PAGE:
What do you all say to the idea of some sort of international campaign to encourage reading aloud to kids? A campaign for literacy, if you will, but one focused specifically on the benefits of parents and teachers reading aloud to kids. Personally, I think that something like this is essential. I truly believe that if more adults spent time reading aloud to kids, both individuals and society as a whole would reap tremendous long-term benefits. More kids would grow up to love books. Those kids would do better in school than they would have otherwise, and have enhanced opportunities. Some of those kids would make major contributions to society - solving medical mysteries, inventing alternative energy sources, whatever - contributions that they would not have been able to make if they didn't have those educational opportunities. Not to mention that all of those kids would have positive experiences and increased self-confidence, and would be less likely to end up in our correctional systems. I really believe that we could have all of these benefits if more adults spent time reading aloud to kids.
I've always felt this way, but my most recent thinking on this was triggered by a statement in a Denver Post article by Megan Wilson (identified by Terry Doherty in her most recent children's literacy roundup at Scrub-a-Dub-Tub, the Reading Tub blog):
"a study conducted for Reach Out and Read shows that fewer than half of American parents read to their children daily."
I mentioned on my blog that I agree with Terry that somehow, we need to find a way to change this statistic. And I mentioned it on my Facebook page, too. In both places, that remark has inspired quite a bit of passionate and constructive discussion. Terry also has another post today at The Reading Tub collecting input on this topic. I dug into the Reach Out and Read (ROR) statistic a little bit, and found a more detailed reference to the study in a Cape Cod Times article by the founder of ROR, Barry Zuckerman. Dr. Zuckerman said: "a recent study commissioned by Reach Out and Read revealed that the majority of young children — 52 percent — are not being read to on a daily basis. That's 13 million children under 6 years old who are going to bed every night without a bedtime story — without the undivided, loving attention that comes with sharing a favorite book with their parents." (Zuckerman's entire article is a plea for parents to read aloud to their kids, and is well worth reading.)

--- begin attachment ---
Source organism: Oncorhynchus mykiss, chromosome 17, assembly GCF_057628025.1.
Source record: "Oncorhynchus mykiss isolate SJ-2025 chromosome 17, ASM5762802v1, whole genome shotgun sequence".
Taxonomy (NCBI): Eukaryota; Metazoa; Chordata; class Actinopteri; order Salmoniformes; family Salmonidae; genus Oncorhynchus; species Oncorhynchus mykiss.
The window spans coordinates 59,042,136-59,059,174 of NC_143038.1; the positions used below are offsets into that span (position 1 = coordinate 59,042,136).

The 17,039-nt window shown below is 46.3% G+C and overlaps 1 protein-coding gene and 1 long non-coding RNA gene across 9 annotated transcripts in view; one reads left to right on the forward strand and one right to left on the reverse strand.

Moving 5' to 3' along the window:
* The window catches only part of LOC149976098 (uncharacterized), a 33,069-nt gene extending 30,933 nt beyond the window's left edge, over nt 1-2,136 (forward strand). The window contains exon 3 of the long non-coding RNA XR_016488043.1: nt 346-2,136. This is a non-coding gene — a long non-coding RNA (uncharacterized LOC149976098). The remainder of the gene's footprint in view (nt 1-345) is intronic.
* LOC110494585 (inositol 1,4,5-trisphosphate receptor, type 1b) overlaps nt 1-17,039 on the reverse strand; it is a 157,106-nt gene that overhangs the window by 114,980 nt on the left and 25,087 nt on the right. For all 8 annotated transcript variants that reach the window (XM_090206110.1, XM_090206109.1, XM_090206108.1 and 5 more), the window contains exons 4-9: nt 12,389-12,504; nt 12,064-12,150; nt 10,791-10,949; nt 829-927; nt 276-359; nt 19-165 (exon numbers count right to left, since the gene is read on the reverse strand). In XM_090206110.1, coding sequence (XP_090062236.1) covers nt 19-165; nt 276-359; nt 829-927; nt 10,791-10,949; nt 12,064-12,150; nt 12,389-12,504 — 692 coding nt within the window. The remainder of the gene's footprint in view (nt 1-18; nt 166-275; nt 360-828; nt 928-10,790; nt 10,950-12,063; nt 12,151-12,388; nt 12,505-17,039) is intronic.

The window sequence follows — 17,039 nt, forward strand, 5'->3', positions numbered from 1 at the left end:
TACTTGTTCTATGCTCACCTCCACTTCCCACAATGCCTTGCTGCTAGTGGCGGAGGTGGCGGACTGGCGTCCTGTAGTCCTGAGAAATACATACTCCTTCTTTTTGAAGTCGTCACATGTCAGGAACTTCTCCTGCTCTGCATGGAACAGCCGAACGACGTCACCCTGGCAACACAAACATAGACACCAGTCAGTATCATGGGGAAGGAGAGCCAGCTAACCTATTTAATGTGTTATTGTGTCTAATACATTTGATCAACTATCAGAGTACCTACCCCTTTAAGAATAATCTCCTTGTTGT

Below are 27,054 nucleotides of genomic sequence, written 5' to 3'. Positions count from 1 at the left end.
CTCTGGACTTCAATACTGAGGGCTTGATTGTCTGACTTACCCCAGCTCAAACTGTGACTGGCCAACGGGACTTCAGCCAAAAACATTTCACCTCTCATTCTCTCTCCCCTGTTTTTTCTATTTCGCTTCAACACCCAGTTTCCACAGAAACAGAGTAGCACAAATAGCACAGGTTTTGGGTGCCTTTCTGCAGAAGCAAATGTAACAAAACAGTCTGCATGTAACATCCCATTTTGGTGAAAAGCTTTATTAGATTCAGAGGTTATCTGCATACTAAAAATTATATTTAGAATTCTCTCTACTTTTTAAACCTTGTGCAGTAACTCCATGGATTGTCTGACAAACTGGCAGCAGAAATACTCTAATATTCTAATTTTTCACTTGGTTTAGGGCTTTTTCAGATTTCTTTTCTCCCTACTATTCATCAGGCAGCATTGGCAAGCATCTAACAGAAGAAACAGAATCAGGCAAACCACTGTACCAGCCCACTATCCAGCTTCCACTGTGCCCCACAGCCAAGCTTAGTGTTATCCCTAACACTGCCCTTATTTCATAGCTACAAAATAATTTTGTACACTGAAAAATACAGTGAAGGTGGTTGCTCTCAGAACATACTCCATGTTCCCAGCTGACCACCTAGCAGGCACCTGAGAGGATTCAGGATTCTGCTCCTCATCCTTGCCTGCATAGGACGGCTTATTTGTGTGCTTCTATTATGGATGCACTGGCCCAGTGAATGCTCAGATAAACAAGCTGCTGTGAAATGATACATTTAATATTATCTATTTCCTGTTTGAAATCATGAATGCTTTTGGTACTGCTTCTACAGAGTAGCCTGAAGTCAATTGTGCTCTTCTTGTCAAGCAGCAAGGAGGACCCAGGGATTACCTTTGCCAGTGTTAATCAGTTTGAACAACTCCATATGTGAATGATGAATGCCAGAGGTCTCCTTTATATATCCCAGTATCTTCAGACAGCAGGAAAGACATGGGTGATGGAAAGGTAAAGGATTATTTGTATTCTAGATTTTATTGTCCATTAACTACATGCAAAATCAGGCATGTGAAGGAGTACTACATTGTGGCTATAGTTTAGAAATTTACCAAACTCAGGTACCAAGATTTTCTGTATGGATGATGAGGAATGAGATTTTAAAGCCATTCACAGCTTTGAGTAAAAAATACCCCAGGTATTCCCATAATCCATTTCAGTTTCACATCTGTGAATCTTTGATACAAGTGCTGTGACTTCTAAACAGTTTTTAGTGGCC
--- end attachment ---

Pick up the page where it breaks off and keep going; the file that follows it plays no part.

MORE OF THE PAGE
I don't know what the answer is, but it's simply not acceptable that more than half of children under 6 in the US aren't being read to every day. I agree with Susan Stephenson/The Book Chook, who commented on my blog that by plugging away and making the Kidlitosphere a resource, we are making a difference, one book at a time. But I also agree with Sarah Mulhern/The Reading Zone, who talked with me on Facebook about convincing parents and teachers of the importance of read-aloud. And I agree with Becky Levine, who commented on Facebook about how great it would be to get the importance of read-aloud included as a message in the new President's education initiatives. Terry has also raised several of these ideas in the poll that she's running at The Reading Tub.
I'm struggling a bit with the whole thing, personally, because I feel VERY strongly about this message. But I'm philosophically a live and let live kind of person, someone who doesn't believe in telling other people what to do. I'm trying to balance these two interests in my own head. Still, I can't help believing that if more people just understood how important reading aloud is, they would want to do it. Wouldn't they? Some of them, anyway?
Perhaps what we need is a public information campaign. This is an idea that I first heard expressed by author Jim Trelease, and I've continued to wonder about it ever since. What if there was a way to spread the following statement (or something like it) around the world?
"Reading aloud is one of THE most important things that parents and teachers can do to promote the happiness and future success of children. Please help spread the word!"
What if Oprah said this to her audience? What if President Obama slipped it into a speech somewhere? What if major sports figures mentioned it in interviews? Would these things make a difference? And if not, what would? What do you all think?
© 2009 by Jennifer Robinson of Jen Robinson's Book Page. All rights reserved.